Take the 2-minute tour ×
Stack Overflow is a question and answer site for professional and enthusiast programmers. It's 100% free, no registration required.

I want to copy the content from one object stored in one docbase to another object stored in another docbase. I do not want to create a file because I have more than 300 k files to copy. Below is a part of my code:

ByteArrayOutputStream baos = new ByteArrayOutputStream();

IOUtils.copy(source.getContent(), baos);

targetObj.setContent(baos); // Documentum DFC
targetObj.save(); // Documentum DFC

If I do not tune the JVM, IOUtils.copy(source.getContent(), baos); gives java.lang.OutOfMemoryError: Java heap space.

If I tune the JVM by setting Xmx max value, the previous instruction is ok, but java.lang.OutOfMemoryError: Java heap space occurs with targetObj.setContent(baos);.

With an only 8332175 Bytes large content... (7.94 MB)

Any idea what's wrong? A better way to copy from ByteArrayInputStream to ByteArrayOutputStream? Something else?

Some Documentum API


public ByteArrayInputStream getContent() throws DfException

Copies this object's content from the Documentum server into a ByteArrayInputStream >object.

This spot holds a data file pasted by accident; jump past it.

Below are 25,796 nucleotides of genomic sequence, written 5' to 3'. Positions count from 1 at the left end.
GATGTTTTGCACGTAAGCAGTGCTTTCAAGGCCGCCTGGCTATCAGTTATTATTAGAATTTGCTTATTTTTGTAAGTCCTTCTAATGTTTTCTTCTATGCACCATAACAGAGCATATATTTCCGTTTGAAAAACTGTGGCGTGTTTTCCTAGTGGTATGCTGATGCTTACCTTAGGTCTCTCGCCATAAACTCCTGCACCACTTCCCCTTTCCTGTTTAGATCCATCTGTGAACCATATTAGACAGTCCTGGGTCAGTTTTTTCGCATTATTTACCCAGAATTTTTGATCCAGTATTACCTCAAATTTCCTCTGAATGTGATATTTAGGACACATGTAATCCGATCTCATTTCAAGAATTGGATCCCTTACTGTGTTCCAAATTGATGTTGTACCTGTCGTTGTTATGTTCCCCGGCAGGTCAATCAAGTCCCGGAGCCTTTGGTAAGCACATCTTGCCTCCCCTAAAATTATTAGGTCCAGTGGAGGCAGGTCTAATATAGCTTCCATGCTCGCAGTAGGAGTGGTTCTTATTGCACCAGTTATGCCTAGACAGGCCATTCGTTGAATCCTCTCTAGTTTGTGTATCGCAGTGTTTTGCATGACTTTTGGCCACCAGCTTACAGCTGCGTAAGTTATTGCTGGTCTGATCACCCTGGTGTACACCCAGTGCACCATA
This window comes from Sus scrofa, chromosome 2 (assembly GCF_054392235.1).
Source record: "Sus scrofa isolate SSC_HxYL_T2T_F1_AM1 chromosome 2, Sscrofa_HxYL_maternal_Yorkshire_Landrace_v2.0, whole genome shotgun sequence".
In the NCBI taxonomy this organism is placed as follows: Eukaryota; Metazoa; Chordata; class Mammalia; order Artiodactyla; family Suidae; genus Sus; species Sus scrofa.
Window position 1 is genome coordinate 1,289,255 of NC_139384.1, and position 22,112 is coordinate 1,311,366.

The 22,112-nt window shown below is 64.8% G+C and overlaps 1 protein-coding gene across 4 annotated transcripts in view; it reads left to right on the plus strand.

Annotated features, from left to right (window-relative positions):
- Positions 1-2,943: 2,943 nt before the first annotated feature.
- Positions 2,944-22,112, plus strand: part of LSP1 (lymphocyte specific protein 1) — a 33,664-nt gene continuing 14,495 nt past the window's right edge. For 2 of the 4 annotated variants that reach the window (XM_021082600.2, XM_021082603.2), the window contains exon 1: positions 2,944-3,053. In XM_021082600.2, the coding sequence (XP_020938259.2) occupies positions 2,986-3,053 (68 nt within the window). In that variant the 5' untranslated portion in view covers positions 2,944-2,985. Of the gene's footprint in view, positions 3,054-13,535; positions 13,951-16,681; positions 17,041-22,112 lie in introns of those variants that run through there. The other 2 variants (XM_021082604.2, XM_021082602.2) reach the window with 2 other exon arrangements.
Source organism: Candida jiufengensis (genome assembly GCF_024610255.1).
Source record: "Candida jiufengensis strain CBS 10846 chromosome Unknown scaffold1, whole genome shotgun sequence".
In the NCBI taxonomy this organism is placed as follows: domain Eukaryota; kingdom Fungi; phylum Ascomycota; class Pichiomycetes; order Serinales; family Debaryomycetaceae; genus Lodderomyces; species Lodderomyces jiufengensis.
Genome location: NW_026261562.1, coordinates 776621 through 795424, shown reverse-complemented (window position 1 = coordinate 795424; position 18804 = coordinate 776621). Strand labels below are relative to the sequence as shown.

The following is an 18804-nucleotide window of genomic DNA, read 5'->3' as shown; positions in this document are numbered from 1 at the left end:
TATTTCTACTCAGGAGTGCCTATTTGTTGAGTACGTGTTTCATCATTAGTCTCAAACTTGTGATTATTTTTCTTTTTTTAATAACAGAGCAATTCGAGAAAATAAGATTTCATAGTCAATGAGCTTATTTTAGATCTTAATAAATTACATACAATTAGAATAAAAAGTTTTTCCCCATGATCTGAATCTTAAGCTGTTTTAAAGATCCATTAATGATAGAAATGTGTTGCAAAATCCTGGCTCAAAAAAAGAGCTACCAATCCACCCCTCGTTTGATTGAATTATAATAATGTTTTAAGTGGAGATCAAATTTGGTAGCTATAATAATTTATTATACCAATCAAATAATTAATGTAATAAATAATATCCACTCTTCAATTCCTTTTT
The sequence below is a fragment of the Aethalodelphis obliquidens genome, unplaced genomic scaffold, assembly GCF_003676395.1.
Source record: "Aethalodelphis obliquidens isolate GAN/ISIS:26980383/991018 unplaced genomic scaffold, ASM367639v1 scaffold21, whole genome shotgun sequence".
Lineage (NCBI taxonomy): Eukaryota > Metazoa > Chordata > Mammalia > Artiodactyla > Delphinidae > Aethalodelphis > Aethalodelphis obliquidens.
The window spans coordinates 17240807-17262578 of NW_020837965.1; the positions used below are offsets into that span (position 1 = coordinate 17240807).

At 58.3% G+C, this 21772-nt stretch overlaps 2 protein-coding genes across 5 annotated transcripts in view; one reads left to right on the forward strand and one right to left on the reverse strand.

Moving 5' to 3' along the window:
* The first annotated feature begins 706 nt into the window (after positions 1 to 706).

The following code example demonstrates how to copy an objects content from the >Documentum server into memory:

    IDfSysObject sysObj = (IDfSysObject)session.getObject(new DfId("0900d5bb8001f900"));
    ByteArrayInputStream bais = sysObj.getContent();
    if (bais.available() > 0)
         // Data successfully fetched from the server...

Returns: a ByteArrayInputStream object containing the objects content. Throws: DfException - if a server error occurs.



public boolean setContent(ByteArrayOutputStream content) throws DfException

Sets new content to an object. Use this method when you want to set data that resides >in working memory.

The following code example demonstrates how to set content residing in memory to a new document:

    IDfSysObject sysObj = (IDfSysObject)sess.newObject("dm_document");
    byte b[] = {35,36,37,38,39};